CMS superintendent says NC budget impasse holding up funds, raises

CMS superintendent says NC budget impasse holding up funds, raises

CHARLOTTE, N.C. — The superintendent of Charlotte-Mecklenburg Schools is urging lawmakers in Raleigh to find a solution to the budget impasse.

The budget stalemate is in its fourth month, the longest in 18 years.

Superintendent Earnest Winston said the delay is holding up funding for support staff, teacher raises and textbook and digital tools funding.

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“The lack of an enacted budget is hurting our students, our staff, and our schools,” Winston wrote in a letter to lawmakers in Raleigh. “Funding for the promised support staff has been delayed until it will be difficult to add these new positions this school year…professional staff, certified staff, and non-certified staff have not received the raises that you have supported in the budget. The absence of non-recurring funds in such areas as textbook/digital tools limits our ability to provide instructional resources needs for our students.”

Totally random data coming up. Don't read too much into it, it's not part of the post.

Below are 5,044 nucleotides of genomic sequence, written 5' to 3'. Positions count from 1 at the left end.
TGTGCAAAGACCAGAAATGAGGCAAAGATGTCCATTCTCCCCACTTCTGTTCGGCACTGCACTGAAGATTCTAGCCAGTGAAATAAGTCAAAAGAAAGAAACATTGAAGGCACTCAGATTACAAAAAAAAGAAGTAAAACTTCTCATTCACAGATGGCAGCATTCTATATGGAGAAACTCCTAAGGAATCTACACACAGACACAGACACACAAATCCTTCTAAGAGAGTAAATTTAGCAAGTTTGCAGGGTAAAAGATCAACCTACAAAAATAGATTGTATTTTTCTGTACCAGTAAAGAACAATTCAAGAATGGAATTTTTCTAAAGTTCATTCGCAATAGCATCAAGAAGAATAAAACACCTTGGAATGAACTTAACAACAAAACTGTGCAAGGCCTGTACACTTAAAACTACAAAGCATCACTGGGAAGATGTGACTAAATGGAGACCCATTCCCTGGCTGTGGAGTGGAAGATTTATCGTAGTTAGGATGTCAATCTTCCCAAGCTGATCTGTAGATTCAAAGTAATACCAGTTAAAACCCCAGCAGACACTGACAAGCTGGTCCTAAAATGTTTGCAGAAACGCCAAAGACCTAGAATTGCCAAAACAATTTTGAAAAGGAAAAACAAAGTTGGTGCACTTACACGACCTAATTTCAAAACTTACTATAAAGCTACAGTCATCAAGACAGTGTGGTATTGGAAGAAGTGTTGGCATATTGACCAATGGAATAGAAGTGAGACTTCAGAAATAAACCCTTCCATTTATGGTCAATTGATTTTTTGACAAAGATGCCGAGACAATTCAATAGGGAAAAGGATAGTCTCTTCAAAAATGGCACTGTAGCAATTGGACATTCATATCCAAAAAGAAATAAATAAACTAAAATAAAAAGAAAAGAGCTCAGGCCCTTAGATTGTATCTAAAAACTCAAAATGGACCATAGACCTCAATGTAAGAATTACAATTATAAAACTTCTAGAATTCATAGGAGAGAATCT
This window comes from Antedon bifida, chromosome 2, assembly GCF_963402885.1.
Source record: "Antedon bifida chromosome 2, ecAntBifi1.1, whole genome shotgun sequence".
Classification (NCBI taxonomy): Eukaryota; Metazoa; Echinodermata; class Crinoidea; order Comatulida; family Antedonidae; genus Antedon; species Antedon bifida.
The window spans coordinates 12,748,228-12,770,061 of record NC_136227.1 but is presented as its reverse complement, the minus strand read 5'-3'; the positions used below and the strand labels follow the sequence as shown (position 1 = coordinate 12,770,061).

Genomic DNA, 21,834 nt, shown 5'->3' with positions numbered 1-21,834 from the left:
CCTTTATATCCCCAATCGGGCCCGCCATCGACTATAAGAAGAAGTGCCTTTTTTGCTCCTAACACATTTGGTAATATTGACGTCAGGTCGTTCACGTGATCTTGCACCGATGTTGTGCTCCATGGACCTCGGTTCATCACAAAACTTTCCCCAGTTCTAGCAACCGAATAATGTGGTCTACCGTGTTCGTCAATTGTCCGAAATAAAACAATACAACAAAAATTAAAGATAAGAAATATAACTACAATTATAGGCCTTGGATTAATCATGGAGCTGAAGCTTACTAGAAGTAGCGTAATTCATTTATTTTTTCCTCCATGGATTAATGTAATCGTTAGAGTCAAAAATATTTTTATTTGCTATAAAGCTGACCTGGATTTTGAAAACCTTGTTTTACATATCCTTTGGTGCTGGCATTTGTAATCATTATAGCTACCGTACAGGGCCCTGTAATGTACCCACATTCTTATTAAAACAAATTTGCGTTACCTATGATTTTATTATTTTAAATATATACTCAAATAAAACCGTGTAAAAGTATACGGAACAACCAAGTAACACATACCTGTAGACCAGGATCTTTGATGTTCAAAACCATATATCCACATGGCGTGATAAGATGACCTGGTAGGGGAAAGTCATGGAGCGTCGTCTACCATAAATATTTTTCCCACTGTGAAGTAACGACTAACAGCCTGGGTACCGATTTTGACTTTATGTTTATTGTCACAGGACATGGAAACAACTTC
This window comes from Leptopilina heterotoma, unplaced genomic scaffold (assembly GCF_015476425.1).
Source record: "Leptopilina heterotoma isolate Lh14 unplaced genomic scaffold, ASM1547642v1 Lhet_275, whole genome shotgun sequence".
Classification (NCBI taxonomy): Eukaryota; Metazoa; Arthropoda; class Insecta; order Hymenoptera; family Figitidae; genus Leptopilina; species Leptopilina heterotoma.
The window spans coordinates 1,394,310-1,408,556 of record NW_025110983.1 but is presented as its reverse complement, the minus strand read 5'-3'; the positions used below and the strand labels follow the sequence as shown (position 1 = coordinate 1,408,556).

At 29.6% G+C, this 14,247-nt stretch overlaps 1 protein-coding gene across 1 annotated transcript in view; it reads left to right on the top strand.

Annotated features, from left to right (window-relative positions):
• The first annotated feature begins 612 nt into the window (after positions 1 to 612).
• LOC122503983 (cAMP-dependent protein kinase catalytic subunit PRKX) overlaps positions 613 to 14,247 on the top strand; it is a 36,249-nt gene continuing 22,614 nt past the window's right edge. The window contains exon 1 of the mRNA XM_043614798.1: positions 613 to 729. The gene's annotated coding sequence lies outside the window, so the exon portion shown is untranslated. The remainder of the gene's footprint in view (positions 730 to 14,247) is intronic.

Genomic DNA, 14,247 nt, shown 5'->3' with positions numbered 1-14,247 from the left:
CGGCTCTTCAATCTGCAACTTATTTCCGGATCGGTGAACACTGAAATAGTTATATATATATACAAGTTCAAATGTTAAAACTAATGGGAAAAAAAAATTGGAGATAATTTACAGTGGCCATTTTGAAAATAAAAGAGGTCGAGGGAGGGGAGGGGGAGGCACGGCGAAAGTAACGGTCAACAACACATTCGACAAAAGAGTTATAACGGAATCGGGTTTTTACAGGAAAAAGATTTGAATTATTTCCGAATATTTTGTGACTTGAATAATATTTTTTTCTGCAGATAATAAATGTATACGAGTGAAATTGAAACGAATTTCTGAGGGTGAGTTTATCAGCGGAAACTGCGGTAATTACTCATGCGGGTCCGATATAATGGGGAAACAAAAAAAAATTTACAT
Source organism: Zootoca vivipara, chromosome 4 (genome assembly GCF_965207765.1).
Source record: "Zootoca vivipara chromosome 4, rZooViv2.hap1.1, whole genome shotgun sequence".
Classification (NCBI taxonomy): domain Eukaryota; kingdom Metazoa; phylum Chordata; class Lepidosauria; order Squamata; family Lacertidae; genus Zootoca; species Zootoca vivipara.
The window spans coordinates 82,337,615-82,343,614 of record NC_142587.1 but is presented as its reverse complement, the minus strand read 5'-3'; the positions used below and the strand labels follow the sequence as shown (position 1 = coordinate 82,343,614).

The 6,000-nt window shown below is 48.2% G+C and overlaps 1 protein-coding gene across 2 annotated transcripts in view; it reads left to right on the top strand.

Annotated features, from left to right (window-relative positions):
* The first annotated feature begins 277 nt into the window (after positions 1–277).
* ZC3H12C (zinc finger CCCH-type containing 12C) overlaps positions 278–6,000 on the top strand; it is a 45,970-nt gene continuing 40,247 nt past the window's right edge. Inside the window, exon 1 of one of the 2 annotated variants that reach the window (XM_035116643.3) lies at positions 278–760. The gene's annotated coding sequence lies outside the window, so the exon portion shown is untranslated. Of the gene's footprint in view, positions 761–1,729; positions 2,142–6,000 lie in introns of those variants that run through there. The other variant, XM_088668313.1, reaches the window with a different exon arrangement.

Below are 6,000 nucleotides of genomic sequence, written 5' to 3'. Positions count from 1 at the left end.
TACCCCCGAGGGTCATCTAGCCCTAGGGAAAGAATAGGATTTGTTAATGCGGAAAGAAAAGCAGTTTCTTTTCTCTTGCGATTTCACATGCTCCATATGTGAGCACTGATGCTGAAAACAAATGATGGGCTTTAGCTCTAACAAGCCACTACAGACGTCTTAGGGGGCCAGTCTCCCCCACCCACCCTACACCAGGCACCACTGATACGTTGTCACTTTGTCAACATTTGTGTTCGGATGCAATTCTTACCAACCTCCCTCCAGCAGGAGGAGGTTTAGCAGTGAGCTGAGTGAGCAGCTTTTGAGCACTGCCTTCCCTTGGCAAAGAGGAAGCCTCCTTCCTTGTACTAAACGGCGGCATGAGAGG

A Republican proposal in the General Assembly would fund pay increases for school principals. It also includes $1,000 pay bumps, known as step increases, for teachers with less than 15 years experience.

Legislation allowing North Carolina public school teachers only seniority pay raises already on the books has cleared one General Assembly chamber despite complaints from Gov. Roy Cooper and other Democrats that they're insufficient.

“It's pretty disappointing," said CMS teacher Kevin Poirer. "I would say that there's a consistent sort of feeling like the politics of education in North Carolina are broken. We've not received the sort of funding or support that our kids deserve, but I would say that teachers are resilient. They're not focused on this when they show up to the classroom."

The budget has been at an impasse since June, after Cooper vetoed it, saying it failed to expand Medicaid, among other concerns like not including high enough teacher pay raises.

The budget bill contained nearly 4% teacher raises on average over two years. Cooper wants double that amount.

Cooper was in Charlotte Friday, and expressed his frustration, though he seemed hopeful.

"They're still gonna be in session a little while longer,” he said. “We're hoping that we can get a positive development out of this but it's deeply concerning."